The enduring puzzle of the human chin.

Bibliographic Collection: 
Publication Type: Journal Article
Authors: Pampush, James D; Daegling, David J
Year of Publication: 2016
Journal: Evol Anthropol
Volume: 25
Issue: 1
Pagination: 20-35
Date Published: 2016 Jan-Feb
Publication Language: eng
ISSN: 1520-6505

Although modern humans are considered to be morphologically distinct from other living primates because of our large brains, dexterous hands, and bipedal gait, all of these features are found among extinct hominins. The chin, however, appears to be a uniquely modern human trait. Probably because of the chin's exclusivity, many evolutionary scenarios have been proposed to explain its origins. To date, researchers have developed adaptive hypotheses relating chins to speech, mastication, and sexual selection; still others see it as a structural artifact tangentially related to complex processes involving evolutionary retraction of the midfacial skeleton. Consensus has remained elusive, partly because hypotheses purporting to explain how this feature developed uniquely in modern humans are all fraught with theoretical and/or empirical shortcomings. Here we review a century's worth of chin hypotheses and discuss future research avenues that may provide greater insight into this human peculiarity.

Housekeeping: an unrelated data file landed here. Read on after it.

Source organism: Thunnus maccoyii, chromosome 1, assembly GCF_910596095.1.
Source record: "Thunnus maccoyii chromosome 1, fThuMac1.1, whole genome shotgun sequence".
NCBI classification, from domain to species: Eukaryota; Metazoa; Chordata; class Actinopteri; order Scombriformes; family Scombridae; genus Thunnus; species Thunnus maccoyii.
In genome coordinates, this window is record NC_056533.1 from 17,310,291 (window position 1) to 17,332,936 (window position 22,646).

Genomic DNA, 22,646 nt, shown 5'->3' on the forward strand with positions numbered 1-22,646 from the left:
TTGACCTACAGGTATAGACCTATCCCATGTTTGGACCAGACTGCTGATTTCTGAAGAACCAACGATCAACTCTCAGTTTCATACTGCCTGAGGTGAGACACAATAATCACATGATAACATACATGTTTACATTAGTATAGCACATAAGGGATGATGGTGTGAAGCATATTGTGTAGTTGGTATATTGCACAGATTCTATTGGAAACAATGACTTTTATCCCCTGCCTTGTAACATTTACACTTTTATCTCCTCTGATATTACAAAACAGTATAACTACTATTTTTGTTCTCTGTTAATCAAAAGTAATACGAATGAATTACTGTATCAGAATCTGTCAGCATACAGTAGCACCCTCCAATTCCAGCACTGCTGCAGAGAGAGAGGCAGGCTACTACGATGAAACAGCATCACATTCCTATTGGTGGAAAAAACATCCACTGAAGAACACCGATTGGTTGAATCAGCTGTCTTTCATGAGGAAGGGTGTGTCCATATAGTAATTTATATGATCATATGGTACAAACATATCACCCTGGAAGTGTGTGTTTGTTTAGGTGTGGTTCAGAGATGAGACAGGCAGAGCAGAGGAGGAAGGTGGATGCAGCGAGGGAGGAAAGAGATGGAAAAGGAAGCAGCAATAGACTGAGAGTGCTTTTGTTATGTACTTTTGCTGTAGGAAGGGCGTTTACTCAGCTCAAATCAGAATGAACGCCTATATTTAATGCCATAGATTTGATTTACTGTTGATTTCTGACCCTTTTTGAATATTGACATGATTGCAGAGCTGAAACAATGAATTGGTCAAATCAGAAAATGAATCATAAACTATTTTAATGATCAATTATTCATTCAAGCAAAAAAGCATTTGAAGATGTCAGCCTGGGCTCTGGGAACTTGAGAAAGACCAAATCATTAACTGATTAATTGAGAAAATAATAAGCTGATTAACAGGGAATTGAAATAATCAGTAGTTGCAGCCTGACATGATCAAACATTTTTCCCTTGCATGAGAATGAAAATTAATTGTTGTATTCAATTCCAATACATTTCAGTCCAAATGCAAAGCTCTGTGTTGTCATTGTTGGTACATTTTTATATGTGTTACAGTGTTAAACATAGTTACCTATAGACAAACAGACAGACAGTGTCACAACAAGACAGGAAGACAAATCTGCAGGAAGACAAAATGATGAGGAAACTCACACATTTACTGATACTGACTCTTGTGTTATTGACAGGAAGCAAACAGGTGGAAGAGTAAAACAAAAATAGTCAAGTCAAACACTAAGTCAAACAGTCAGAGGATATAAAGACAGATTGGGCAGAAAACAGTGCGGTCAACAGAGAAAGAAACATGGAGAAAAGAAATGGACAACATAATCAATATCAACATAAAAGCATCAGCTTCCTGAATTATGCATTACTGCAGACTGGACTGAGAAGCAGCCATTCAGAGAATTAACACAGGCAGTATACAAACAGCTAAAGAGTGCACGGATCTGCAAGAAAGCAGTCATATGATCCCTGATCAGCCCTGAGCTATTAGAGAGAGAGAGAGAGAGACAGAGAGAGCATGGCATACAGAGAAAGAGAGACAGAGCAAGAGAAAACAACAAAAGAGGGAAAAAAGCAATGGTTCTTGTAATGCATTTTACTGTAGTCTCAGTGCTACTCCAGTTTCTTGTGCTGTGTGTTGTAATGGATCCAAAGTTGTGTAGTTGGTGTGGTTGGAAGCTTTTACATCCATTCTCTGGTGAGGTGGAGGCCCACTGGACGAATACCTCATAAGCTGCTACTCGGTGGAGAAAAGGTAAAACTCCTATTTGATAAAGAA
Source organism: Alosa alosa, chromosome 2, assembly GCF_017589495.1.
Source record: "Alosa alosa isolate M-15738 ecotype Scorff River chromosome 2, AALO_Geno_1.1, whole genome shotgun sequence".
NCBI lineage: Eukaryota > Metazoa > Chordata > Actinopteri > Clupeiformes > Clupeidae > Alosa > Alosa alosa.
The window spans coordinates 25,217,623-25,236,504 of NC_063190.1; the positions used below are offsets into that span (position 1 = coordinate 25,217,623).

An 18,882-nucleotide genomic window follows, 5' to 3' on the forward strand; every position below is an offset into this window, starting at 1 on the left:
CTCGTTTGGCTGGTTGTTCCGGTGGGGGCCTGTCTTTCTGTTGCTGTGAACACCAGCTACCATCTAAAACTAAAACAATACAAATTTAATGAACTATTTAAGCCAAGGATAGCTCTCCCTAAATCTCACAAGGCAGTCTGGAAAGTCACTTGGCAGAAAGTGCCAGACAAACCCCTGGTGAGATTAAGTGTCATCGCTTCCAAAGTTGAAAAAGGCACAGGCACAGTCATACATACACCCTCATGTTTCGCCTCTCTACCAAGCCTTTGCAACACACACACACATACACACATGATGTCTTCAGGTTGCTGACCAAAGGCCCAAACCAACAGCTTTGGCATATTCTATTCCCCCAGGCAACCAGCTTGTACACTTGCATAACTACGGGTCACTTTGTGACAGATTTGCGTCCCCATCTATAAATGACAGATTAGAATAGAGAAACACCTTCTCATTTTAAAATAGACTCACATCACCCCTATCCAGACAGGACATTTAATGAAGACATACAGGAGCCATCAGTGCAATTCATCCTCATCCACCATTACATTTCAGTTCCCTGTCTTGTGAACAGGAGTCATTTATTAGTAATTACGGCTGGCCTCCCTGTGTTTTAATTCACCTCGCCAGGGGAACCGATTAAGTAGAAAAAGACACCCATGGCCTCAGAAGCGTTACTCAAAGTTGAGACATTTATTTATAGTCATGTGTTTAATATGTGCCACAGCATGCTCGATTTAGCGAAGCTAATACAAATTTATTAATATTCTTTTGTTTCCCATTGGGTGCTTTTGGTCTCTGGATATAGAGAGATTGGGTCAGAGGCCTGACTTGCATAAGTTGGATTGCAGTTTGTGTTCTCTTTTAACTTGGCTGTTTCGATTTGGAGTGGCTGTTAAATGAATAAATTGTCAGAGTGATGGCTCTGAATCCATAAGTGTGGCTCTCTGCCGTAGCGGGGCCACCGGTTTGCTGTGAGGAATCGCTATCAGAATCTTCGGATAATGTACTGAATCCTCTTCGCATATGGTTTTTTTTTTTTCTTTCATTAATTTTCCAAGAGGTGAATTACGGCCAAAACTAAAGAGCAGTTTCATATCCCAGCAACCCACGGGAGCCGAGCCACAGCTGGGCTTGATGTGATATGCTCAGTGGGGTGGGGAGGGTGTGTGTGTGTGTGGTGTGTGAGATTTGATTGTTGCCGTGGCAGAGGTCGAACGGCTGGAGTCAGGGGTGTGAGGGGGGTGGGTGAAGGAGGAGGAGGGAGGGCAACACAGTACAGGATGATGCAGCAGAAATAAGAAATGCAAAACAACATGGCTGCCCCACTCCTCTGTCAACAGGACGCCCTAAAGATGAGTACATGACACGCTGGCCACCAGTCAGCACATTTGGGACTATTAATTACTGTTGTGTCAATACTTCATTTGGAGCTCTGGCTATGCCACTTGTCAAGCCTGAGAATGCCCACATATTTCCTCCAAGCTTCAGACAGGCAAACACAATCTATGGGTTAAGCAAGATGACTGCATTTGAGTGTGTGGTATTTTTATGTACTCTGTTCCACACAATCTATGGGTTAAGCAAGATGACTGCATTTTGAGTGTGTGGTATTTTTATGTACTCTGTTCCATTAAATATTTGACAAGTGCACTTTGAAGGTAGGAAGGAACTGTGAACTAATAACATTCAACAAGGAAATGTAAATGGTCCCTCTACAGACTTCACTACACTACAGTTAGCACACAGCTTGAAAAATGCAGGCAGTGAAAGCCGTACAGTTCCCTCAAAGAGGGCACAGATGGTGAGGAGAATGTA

DOI: 10.1002/evan.21471
Alternate Journal: Evol. Anthropol.
Related MOCA Topics: